MTA are typical by their location, which--in the vast majority of cases--can be described as peripheral, which in general entails a number of economic, social or administrative problems, as well as interesting research aspects in the given areas. Different peripheral areas are located all over the world, yet the definition of the term itself may differ depending on the region or country where the periphery is located. There are several approaches to defining peripheries. Leimgruber (1994) poses four types of peripheries, including (i) geometric (the area is geometrically distant from the center), (ii) ecological (areas face excessive resource exploitation), (iii) economic (areas face low economic activity), and (iii) social (inhabitants of areas are socially excluded, often members of a language, racial, or religious minority).

    The economic approach is one of the most frequently used (in this case unemployment and low number of job opportunities), nevertheless, the remaining three will also be considered for the purposes of this paper. These are the geometric approach--distinguishing inland and border peripheries, the social approach--social exclusion, ethnic minorities, internal migration, population aging etc., and the ecological approach--possible environmental pollution by military technology.

    Ruane and Todd (2001) outline core-periphery relations in Britain, France and Spain. They presume that globalization, cultural differences and also badly adjusted political systems of the individual countries are the causes of peripheral area creation. Davies and Michie (2011) discuss if (and to what extent) peripheral areas are a problem for the countries of Western and Northern Europe. In their study, they propose alternative approaches to resolving problematic areas, such as providing public services in the excluded areas, training for the socially excluded, etc. Burcher, Habersetzer and Mayer (2015) indicate the entrepreneurial potential of peripheral areas and advise that if local entrepreneurs are able to negotiate and establish partnerships, the areas might serve as a suitable place for selected business ventures. Baudelle and Guy (2004) discuss the impact of the regional policies of the EU on peripheral areas in selected countries.

    Notable differences caused by the Cold War and the division of Europe into 'East' and 'West' can be observed in the literature. Only in the 1990s, with the fall of the Iron Curtain and subsequent transformations of economic management structures, did authors from the former Eastern Bloc manage to develop their theoretical consensus into practical applications. The Russian Federation has the most significant issues with peripheral areas. Massive internal migration of inhabitants younger than 30 years has been recorded. Kashnitsky and Mkrtchyan (2008) state that the depopulation of peripheries causes a dramatic aging of the population and consequently economic stagnation of entire regions. Similar problems have been recorded in Poland (Markuszewska, 2015) and Slovakia (Mikus, Malikova and Lauko, 2016; Novotny and Pregi, 2016).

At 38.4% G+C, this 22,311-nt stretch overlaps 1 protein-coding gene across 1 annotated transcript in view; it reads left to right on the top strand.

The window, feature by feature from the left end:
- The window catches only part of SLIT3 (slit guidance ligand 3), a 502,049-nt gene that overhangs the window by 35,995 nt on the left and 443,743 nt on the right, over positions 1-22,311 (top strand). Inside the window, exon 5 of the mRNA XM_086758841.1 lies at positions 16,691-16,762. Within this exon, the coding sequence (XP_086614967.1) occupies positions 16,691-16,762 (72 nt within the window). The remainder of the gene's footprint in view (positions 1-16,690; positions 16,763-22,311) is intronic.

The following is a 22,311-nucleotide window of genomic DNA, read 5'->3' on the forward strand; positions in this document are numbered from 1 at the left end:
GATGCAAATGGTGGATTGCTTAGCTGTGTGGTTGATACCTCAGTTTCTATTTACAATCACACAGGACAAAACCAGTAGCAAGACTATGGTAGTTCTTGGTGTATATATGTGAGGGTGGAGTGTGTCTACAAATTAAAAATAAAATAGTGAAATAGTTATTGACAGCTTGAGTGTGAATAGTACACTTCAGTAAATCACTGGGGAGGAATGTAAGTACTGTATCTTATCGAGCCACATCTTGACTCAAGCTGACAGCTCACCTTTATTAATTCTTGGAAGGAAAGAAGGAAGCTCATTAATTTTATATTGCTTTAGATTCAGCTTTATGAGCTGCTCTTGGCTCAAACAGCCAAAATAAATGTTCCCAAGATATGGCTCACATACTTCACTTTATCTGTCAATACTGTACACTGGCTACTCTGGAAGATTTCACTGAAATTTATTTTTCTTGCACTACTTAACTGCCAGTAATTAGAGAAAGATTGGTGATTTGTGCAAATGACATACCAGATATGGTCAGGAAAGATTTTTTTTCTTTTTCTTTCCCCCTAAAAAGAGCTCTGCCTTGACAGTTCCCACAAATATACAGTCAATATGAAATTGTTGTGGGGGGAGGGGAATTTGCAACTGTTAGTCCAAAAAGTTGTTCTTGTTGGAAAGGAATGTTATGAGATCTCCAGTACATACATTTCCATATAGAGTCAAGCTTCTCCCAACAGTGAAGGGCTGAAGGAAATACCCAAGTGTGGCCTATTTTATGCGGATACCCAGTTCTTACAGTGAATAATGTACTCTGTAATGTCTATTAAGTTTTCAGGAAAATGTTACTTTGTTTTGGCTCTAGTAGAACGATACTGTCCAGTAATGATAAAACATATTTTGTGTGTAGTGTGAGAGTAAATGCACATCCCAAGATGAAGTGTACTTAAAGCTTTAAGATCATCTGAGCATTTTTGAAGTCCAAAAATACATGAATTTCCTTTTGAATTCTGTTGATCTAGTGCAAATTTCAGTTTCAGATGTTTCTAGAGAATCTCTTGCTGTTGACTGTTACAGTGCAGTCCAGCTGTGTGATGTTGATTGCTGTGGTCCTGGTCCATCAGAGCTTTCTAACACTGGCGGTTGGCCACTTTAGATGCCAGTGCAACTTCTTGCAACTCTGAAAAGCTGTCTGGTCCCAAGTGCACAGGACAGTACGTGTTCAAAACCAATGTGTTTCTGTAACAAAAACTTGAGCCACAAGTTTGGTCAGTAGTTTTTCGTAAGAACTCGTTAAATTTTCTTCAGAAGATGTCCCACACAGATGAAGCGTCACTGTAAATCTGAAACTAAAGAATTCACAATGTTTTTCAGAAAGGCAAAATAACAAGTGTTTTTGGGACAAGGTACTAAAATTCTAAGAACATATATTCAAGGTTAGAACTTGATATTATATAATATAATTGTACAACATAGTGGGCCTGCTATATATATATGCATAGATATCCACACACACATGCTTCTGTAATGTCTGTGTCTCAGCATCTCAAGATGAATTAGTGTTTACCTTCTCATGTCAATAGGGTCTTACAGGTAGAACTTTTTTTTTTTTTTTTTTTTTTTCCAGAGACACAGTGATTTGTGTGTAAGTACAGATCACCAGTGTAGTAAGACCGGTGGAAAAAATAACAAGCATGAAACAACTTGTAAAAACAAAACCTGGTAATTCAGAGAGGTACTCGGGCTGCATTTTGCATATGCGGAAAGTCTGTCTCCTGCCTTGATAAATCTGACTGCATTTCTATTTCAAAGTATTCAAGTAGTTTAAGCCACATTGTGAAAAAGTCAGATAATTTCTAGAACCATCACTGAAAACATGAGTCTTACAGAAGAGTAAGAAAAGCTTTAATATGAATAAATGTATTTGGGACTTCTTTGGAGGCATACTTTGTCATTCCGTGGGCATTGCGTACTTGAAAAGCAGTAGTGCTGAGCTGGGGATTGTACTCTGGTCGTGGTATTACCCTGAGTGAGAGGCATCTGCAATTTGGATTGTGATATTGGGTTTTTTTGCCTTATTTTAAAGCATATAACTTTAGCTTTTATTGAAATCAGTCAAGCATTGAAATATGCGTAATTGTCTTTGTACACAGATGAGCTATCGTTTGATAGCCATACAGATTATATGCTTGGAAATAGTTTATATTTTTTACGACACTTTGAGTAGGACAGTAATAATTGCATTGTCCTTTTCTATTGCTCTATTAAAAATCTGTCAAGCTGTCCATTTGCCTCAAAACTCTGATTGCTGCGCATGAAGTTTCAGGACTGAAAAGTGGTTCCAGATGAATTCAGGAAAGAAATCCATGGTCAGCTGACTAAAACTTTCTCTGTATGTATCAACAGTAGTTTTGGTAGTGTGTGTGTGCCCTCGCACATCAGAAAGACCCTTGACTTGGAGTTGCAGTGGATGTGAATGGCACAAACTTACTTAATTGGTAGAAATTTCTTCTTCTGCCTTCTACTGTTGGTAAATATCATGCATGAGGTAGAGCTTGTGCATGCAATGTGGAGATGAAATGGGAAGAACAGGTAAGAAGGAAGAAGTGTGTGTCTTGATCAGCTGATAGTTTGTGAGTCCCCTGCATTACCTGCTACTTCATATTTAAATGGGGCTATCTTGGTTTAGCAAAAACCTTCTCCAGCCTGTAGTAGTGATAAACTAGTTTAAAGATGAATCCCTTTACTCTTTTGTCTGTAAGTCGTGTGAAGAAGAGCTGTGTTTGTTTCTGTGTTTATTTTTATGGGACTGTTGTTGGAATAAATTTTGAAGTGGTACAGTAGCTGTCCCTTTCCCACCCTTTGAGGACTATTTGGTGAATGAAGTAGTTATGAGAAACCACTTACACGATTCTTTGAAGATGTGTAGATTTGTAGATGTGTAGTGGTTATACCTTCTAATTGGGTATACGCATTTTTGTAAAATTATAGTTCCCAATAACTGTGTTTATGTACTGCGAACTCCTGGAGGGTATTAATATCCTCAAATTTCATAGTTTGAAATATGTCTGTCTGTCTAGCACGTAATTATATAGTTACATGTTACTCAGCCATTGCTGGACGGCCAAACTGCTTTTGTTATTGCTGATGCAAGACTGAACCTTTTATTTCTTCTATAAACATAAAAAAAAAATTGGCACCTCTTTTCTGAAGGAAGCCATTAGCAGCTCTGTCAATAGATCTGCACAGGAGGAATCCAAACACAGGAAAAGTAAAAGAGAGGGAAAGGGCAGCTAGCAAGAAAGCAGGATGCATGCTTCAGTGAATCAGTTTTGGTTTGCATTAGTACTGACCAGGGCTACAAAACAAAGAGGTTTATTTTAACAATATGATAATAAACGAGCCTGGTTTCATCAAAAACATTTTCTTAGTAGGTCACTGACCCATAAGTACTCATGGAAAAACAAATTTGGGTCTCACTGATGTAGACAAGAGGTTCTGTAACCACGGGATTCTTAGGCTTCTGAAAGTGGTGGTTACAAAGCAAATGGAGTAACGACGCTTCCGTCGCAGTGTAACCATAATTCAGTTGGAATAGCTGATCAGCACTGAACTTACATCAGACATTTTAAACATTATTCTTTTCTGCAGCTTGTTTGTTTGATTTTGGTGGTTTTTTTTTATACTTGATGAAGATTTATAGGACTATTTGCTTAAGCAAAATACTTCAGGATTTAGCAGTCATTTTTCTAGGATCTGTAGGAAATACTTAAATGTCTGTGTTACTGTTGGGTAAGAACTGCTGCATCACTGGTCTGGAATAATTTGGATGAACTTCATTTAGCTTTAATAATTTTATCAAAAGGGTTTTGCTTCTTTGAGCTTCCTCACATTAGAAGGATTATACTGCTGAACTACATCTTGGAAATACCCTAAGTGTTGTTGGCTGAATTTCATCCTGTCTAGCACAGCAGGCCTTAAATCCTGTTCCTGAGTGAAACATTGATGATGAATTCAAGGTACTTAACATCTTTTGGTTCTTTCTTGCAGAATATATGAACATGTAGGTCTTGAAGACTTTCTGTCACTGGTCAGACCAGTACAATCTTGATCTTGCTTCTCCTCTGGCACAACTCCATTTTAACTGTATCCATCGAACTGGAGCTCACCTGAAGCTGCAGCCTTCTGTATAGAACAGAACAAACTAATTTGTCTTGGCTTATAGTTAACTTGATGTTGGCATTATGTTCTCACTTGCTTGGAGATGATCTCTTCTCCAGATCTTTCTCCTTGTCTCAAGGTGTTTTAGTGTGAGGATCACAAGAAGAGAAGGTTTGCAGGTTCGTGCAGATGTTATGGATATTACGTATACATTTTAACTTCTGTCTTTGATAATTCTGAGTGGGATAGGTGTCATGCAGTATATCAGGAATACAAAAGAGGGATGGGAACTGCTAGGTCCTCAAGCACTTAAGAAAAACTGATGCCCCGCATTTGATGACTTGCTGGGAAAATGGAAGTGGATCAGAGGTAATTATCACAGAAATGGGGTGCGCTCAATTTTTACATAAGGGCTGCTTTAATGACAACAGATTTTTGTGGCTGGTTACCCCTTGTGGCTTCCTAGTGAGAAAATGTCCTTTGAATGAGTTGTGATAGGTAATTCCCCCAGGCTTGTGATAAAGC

As Seidl and Chromy (2010b) state, areas which are typically peripheral were chosen to become military training areas in the Czech Republic, respectively in all post-communist countries. Maceskova, Ourednicek and Temelova (2009) state that municipalities in their hinterland often face regional development stagnation. Sustainable regeneration of former military sites (or military brownfields) have recently become one of the greatest challenges for municipal planners and developers. The transition from military to civilian life for these complex, contaminated, isolated, heritage laden and often contested sites in locations ranging from urban to remote is not an easy process, and there is little systematic analysis of what follows base closures, leaving communities, governments, developers, and planners to experiment with untested land use configurations, partnership structures, and financing strategies (cf. Bagaeen and Clark, 2016).

    Ashley and Touchton (2016) analyzed case studies of military base redevelopments in the US and they conclude that the redevelopment of military sites is specific, particularly by the presence of federal funding, contamination of redevelopment parcels, and economic output in the surrounding counties. Based on the experiences from the US, Bailey et al (2006) summarized the key tasks of public administration and local leaders for successful post-military redevelopment projects: (i) local leaders should begin planning for redevelopment early, and plan with respect to long-term benefits instead of short-term gains, (ii) they should listen to...